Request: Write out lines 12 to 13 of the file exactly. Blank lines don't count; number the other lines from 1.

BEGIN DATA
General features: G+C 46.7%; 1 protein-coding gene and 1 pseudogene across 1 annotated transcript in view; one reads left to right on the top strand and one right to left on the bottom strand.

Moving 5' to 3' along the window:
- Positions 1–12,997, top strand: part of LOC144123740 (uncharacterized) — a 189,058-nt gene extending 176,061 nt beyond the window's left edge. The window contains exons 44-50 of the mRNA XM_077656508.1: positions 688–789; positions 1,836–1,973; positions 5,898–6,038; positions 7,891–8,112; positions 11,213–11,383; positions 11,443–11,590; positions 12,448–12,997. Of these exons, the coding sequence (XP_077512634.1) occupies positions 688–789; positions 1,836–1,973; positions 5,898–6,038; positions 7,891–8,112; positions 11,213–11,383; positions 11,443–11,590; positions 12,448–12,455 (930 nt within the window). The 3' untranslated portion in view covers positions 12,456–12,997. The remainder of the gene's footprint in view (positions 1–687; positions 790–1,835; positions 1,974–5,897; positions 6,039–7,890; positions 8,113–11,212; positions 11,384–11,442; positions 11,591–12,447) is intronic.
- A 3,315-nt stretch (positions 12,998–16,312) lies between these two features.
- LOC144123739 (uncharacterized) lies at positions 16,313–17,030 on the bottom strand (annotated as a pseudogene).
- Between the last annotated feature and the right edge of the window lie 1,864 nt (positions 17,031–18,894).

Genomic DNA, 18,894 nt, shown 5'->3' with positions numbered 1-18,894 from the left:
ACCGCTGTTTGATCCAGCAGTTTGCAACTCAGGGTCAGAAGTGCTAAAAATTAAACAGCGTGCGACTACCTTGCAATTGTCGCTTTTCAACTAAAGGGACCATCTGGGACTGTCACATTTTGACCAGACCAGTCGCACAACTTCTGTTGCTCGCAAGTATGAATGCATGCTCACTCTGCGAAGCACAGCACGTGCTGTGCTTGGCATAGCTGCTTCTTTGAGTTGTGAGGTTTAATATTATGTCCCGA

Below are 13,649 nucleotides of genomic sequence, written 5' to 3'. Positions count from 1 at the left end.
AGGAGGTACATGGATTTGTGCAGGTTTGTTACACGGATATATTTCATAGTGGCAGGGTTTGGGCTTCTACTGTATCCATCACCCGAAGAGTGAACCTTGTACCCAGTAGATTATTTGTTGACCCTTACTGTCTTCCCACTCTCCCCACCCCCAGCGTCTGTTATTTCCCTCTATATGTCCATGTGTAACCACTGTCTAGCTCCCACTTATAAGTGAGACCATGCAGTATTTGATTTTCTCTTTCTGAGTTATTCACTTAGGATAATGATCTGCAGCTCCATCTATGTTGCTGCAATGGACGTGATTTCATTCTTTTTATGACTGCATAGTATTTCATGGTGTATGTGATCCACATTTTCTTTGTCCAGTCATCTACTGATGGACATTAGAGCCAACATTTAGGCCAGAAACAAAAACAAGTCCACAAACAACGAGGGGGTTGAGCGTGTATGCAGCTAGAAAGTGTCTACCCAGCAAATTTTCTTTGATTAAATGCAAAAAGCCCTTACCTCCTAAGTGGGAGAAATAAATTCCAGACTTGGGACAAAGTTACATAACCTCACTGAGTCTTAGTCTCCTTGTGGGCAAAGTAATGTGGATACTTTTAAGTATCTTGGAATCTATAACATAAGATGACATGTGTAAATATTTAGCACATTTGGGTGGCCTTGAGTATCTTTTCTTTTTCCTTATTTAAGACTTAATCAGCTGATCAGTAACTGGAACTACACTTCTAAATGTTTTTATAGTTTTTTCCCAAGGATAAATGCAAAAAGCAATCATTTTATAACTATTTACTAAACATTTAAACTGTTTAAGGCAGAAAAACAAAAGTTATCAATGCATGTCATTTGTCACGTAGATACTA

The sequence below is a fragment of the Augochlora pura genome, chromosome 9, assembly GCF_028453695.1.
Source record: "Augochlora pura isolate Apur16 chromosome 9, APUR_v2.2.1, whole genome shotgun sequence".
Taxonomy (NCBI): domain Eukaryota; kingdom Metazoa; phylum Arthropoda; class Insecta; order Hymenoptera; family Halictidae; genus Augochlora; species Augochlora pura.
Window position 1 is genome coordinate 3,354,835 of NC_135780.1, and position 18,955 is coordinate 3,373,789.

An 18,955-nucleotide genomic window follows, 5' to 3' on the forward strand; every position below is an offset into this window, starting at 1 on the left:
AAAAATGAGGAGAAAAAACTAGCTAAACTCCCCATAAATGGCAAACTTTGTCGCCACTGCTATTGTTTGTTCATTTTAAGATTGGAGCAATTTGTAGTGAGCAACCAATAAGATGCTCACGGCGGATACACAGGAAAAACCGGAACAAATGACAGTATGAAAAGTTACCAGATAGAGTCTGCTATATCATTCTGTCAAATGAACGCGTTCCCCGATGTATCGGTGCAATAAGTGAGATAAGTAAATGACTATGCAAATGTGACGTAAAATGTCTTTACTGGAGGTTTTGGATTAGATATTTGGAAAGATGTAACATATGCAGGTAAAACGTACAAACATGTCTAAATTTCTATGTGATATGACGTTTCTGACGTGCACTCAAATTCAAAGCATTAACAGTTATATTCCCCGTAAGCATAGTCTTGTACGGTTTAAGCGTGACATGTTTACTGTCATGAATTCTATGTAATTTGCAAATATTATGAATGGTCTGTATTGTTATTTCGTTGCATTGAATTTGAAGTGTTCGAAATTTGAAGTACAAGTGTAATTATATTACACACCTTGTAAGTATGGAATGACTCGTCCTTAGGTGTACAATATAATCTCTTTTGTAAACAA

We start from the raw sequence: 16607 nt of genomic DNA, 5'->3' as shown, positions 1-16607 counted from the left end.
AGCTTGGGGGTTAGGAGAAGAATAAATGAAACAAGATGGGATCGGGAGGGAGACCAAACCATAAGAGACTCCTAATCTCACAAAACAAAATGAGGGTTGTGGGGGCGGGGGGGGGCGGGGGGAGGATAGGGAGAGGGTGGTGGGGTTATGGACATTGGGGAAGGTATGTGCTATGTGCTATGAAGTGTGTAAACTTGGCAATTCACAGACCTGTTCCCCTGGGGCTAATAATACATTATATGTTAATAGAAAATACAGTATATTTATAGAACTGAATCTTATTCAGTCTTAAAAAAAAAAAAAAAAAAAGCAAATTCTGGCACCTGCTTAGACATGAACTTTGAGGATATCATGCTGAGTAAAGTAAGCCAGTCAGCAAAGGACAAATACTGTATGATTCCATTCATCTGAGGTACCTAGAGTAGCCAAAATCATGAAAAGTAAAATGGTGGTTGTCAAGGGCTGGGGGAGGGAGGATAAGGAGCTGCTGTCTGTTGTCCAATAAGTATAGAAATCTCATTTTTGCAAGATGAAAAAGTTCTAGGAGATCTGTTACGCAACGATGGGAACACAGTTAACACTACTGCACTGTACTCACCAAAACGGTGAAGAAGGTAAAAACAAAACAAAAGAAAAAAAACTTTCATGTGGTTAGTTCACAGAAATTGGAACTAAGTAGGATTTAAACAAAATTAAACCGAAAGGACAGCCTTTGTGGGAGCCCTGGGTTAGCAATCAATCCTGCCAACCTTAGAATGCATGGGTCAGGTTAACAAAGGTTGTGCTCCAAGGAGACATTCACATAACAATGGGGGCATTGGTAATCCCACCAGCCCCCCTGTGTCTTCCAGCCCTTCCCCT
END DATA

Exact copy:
Source record: "Augochlora pura isolate Apur16 chromosome 9, APUR_v2.2.1, whole genome shotgun sequence".
Taxonomy (NCBI): domain Eukaryota; kingdom Metazoa; phylum Arthropoda; class Insecta; order Hymenoptera; family Halictidae; genus Augochlora; species Augochlora pura.